I started working in a bank when I was 16. I have always loved music and being creative, but my parents, with the best of intentions, had instilled the belief in me that I needed to get a “secure job, a job for life”. 20 years later I was still there, I’d got to the stage that I was scared to do anything else as I knew nothing else. Redundancy gave me the opportunity to go and do something else, but I stayed in my comfort zone, different industry but same type of job.

It would be wrong for me to regret anything I have done, that would be like me giving in to my anxieties and living in the past. However, I wish I had been courageous, followed my dreams and done something music related when I was younger, even if it hadn’t been my job, just something that would have given me a sense of achievement.

I used to listen to John Peel and think that he had the ideal job, listening to music for a living and sharing his love for it with others, discovering new bands and being excited by them.

starting a blog

So, I decided, that if I couldn’t be a DJ, I would start a blog. My theme would be music and mental health.

I’d use the blog to write about the music and the bands I loved and that brought me joy. I’d use it to share what I love with others but also, and importantly, it would give me a focus on things that weren’t work and normal day-to-day life. A release of sorts.

I would also use it to write about mental health and things that had affected me. About things I’d done to control my anxieties. Writing about it would also help me to keep focussed on what I need to do to control my anxieties and no allow myself to go back down that road again.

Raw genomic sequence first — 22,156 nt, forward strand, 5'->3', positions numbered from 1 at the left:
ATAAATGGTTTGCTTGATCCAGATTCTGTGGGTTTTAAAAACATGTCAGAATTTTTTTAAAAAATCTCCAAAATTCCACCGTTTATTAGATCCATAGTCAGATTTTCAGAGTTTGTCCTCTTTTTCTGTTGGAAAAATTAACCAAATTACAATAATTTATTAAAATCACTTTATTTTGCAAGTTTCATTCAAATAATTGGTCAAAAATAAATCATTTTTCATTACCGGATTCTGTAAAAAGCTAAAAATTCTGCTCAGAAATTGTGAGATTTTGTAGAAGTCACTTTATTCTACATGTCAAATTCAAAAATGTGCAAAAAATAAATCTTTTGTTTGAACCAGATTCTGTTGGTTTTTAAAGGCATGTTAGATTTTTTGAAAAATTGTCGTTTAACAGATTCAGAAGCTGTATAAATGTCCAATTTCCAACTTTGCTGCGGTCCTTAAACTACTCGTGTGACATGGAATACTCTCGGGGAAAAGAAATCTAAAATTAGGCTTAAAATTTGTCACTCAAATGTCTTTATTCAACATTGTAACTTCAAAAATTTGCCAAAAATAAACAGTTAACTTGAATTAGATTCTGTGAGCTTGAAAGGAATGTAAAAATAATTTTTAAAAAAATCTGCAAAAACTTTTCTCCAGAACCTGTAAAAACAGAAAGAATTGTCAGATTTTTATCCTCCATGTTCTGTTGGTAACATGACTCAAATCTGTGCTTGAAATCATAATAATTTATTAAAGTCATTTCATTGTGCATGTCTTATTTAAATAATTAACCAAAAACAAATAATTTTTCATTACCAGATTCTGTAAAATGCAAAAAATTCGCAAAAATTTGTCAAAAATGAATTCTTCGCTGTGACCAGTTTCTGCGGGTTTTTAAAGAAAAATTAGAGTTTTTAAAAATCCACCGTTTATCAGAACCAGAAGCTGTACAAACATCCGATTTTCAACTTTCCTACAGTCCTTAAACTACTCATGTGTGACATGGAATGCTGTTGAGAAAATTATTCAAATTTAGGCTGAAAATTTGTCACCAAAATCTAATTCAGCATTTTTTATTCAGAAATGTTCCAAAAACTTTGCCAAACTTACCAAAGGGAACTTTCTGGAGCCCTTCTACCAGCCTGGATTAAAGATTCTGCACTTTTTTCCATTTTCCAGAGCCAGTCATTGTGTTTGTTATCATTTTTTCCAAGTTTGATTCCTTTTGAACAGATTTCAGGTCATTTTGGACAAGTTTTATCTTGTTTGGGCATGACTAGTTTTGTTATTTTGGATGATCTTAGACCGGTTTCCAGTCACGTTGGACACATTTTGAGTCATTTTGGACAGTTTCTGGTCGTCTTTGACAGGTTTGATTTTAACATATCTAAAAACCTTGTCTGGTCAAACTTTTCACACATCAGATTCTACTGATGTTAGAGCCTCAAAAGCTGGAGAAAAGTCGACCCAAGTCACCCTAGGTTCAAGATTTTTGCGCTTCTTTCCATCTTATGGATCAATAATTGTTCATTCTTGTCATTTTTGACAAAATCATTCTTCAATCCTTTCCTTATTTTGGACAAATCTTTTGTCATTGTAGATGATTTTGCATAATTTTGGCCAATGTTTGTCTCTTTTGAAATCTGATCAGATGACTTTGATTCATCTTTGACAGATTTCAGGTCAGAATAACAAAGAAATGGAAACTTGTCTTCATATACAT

When I started, it was essentially a vehicle to focus my mind. To give me something to think about to avoid “just thinking”.

But, I enjoyed the challenge of setting up the blog, of writing and editing my first posts. I enjoyed the satisfaction of sharing these and having people actually read them.

I hadn’t really fully considered that side of things. It was intended, as I’ve said, as more of a release. Once I started though, I realised just how much I enjoyed the writing, and the more I did the more I wanted to do.

The other thing writing has done for me is opened up more opportunities. I’ve had posts reproduced on other sites, I’ve had opportunities to write reviews for music sites and magazines. I’ve also had bands approaching me to ask me to review singles. It has improved my self-confidence.

What differences do I see?

Well, when I leave work now of an evening, I leave work.

I used to take it home with me. And what I mean by that is not necessarily physically taking work home, opening my laptop and sending e-mails. But taking it home mentally. Spending all night analysing what happened during that day, berating myself for anything that went wrong, focussing on the negatives, planning the next day in my head, down to working out word for word conversations I would have.

As a result I didn’t communicate at all well with my family. I could watch TV programmes with my wife and have no idea what I’d watched. I’d not sleep properly as my mind was overactive and would snap and shout at my kids for no reason.

I now spend my journey home from work thinking about things I am looking forward to. I do actually look forward to things. My communication is better with my family. My mind is not overactive, I’m not over-analysing or over thinking everything. Don’t get me wrong, I’m not perfect and have to work hard sometimes to not go backwards.

The thing with my blog though is, it is MY blog. There are no deadlines or actions plans or to do lists. I control what goes on and when.